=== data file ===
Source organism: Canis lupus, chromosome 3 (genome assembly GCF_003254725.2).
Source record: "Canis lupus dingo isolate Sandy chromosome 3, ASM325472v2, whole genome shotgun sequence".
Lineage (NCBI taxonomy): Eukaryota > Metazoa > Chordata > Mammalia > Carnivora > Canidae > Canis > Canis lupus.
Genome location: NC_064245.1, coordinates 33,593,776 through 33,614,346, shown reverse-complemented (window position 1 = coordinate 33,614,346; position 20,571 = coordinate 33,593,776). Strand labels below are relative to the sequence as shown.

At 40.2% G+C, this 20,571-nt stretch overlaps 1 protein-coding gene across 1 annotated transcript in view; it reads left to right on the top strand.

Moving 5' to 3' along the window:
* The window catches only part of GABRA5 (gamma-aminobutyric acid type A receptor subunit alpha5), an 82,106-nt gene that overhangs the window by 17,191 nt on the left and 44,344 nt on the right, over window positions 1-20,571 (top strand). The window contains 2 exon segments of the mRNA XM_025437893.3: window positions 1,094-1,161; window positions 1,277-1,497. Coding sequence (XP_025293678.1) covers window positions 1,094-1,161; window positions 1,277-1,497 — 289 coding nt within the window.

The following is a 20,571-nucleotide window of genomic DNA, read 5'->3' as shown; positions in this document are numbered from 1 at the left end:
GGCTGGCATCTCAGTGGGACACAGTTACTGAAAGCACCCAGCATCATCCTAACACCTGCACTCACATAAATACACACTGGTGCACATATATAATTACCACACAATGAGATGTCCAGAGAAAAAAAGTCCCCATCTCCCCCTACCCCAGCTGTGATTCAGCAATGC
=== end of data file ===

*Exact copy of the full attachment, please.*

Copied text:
Source organism: Canis lupus, chromosome 3 (genome assembly GCF_003254725.2).
Source record: "Canis lupus dingo isolate Sandy chromosome 3, ASM325472v2, whole genome shotgun sequence".
Lineage (NCBI taxonomy): Eukaryota > Metazoa > Chordata > Mammalia > Carnivora > Canidae > Canis > Canis lupus.
Genome location: NC_064245.1, coordinates 33,593,776 through 33,614,346, shown reverse-complemented (window position 1 = coordinate 33,614,346; position 20,571 = coordinate 33,593,776). Strand labels below are relative to the sequence as shown.

At 40.2% G+C, this 20,571-nt stretch overlaps 1 protein-coding gene across 1 annotated transcript in view; it reads left to right on the top strand.

Moving 5' to 3' along the window:
* The window catches only part of GABRA5 (gamma-aminobutyric acid type A receptor subunit alpha5), an 82,106-nt gene that overhangs the window by 17,191 nt on the left and 44,344 nt on the right, over window positions 1-20,571 (top strand). The window contains 2 exon segments of the mRNA XM_025437893.3: window positions 1,094-1,161; window positions 1,277-1,497. Coding sequence (XP_025293678.1) covers window positions 1,094-1,161; window positions 1,277-1,497 — 289 coding nt within the window.

The following is a 20,571-nucleotide window of genomic DNA, read 5'->3' as shown; positions in this document are numbered from 1 at the left end:
GGCTGGCATCTCAGTGGGACACAGTTACTGAAAGCACCCAGCATCATCCTAACACCTGCACTCACATAAATACACACTGGTGCACATATATAATTACCACACAATGAGATGTCCAGAGAAAAAAAGTCCCCATCTCCCCCTACCCCAGCTGTGATTCAGCAATGC